Elena Perez-Barrado1 2 Richard Darton1 Anna Dobrowolska2 Dieter Guhl2

1, Keele University, Stafordshire, , United Kingdom
2, Keeling & Walker Ltd., Stoke-on-Trent, Staffordshire, United Kingdom

Materials that either absorb or reflect in the near infrared (NIR) region have numerous applications. In particular, compounds that absorb in the NIR can be found in the market of smart windows, security inks, agricultural films, laser marking, laser welding and functional coatings, amongst others [1-2]. In this work we focus our attention in pigments for security inks and laser marking technology. There is a current interest in the industry to find non-toxic and non-expensive security inks for documents such as passports, visas, certificates, etc, to avoid counterfeiting and/or identity fraud. Moreover, these pigments can also be diluted in polymer compositions and used in the laser marking of plastics. It is an important industry considering the number of plastic objects that surround us that need marking [3].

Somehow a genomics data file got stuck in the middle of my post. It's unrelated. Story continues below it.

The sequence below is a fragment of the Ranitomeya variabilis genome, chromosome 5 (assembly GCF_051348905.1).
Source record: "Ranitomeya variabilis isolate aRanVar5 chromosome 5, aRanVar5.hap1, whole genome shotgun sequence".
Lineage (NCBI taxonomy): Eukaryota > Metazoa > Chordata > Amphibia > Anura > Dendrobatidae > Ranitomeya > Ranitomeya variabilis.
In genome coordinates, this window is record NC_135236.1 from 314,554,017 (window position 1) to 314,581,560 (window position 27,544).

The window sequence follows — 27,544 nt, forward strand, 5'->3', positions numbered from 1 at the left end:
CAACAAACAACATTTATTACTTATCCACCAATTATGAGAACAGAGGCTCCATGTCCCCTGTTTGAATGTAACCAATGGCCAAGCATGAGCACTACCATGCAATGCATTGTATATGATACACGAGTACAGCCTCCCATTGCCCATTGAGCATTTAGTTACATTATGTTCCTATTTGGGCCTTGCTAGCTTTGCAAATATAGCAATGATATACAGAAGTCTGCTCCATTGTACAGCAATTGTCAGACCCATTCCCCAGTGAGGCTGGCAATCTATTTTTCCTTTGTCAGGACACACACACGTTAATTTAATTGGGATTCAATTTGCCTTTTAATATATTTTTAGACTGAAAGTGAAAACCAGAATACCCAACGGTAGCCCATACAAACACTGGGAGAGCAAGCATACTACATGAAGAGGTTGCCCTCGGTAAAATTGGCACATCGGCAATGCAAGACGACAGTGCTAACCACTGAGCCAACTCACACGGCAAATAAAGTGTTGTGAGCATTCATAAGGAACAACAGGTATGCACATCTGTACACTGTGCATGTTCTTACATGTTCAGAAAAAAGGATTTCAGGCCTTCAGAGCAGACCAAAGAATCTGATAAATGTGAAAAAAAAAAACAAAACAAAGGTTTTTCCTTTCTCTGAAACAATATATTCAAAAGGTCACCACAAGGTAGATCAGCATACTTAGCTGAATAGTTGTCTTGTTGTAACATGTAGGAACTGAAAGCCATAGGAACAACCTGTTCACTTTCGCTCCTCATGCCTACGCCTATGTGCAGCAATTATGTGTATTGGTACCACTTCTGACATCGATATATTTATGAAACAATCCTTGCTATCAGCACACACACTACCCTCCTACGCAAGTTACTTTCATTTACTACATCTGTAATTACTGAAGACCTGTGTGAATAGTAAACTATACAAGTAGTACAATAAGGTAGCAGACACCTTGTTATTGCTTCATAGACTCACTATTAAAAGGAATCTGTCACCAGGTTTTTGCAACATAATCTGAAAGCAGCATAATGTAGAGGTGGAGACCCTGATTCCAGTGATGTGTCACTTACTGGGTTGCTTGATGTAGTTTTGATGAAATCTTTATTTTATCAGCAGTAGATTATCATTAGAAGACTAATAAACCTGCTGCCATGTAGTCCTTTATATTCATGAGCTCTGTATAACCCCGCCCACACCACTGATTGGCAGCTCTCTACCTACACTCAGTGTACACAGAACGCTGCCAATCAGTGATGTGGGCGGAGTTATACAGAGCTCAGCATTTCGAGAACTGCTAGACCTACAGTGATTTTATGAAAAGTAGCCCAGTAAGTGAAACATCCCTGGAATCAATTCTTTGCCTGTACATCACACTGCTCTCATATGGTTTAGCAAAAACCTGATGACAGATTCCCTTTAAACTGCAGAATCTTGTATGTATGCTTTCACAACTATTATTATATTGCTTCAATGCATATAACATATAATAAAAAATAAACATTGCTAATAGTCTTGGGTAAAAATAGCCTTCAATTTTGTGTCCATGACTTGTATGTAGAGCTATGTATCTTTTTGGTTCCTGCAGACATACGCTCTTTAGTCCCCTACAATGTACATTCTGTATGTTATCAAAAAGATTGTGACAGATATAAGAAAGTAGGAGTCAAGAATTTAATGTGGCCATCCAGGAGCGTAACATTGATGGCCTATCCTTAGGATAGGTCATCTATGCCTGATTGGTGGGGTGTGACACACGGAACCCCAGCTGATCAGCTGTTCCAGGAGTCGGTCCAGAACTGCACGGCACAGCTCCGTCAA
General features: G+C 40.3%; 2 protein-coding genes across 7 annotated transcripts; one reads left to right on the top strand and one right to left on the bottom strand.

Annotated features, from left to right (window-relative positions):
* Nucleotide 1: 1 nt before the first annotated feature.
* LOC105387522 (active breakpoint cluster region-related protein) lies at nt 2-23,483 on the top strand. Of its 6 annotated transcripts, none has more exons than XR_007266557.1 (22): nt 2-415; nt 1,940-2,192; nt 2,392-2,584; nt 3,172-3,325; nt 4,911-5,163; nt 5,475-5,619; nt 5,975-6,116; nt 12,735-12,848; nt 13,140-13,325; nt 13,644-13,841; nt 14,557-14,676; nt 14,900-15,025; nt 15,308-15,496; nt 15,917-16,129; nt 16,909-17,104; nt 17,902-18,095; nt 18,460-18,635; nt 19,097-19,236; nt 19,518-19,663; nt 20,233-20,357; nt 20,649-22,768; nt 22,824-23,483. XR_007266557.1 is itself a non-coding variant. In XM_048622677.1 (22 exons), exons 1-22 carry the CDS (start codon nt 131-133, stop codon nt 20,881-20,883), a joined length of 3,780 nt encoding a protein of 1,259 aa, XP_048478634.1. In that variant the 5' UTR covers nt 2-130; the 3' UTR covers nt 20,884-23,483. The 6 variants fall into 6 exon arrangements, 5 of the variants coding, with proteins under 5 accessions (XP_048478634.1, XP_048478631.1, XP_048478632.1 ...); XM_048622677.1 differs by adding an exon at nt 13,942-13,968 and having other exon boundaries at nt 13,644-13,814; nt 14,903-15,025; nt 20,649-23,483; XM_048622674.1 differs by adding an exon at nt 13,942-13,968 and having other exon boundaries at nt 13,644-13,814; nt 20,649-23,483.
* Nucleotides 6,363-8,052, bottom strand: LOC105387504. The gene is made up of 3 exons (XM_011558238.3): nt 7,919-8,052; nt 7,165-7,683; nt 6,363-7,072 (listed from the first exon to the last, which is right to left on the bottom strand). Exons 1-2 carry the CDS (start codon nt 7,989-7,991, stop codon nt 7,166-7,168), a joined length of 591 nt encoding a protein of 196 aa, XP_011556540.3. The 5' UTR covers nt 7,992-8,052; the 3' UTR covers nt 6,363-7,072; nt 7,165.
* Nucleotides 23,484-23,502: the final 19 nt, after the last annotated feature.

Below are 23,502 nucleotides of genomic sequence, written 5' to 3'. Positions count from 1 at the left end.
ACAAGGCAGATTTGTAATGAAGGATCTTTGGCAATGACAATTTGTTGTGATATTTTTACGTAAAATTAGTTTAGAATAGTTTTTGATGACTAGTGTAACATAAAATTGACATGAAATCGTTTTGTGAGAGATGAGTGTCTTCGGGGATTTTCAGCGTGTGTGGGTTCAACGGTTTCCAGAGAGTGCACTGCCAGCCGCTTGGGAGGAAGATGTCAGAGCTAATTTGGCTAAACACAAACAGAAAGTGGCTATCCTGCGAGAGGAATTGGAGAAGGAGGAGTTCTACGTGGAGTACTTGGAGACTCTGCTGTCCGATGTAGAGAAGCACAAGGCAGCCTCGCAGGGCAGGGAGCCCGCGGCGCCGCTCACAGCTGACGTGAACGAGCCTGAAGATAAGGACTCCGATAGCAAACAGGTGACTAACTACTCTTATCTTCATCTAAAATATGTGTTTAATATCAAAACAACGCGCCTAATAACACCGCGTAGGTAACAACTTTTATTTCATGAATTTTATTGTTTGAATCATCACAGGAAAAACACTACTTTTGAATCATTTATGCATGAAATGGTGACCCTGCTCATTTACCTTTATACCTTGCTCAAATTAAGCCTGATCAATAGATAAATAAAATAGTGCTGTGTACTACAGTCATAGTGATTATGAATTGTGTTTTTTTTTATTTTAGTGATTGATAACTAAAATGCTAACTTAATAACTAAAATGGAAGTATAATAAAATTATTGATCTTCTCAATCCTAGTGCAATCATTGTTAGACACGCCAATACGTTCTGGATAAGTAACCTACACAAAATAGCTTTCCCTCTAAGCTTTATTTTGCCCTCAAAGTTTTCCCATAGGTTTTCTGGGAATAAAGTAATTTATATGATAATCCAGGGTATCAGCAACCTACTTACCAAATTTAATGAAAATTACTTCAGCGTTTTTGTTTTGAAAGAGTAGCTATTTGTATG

Pigments used in this work are copper hydroxyphosphates with formula Cu2PO4OH. As a mineral it can be found in nature with the name libethenite, which belongs to adamite-type compounds and has space group Pnnm [4]. Several Cu2PO4OH samples were synthesized using different conditions and later characterized by XRD, FTIR, Raman, TGA, SEM and TEM. The optical properties were checked by UV-VIS-NIR spectroscopy. In order to assess the applicability of the materials as laser marking additives and as pigments in security inks, low density polyethylene testing plates and inks were tested.
The libethenite phase was detected in all samples after using different synthesis conditions. Interestingly, a sample was synthesized by using a low-cost synthetic procedure and was easily upscaled to 400 gr. After monitoring the temperature of the coated films, it was possible to observe a significant temperature decrease when compared to a resin-only coated film. The behaviour of the coated inks allows us to suggest that they could be used as security inks and be detected by a Raman detector.
In addition, several laser codes were successfully marked on testing plates. Because of the positive outcome of the laser-marking test we could suggest the use of libethenite for the marking of plastics.

[1] US Patent 20130264529 A1.
[2] US Patent 8778494 B2.
[3] R. Wissemborski, R. Klein, Welding and marking of plastics with lasers, LTJ 7 (2010) 19-22.
[4] I-S. Cho, D. W. Kim, S. Lee, C. H. Kwak, S-T. Bae, J. H. Noh, S. H. Yoon, H. S. Jung, D-W. Kim, K. S. Hong, Synthesis of Cu2PO4OH hierarchical superstructures with photocatalytic activity in visible light, Adv. Func. Mater. 18 (2008) 2154-2162.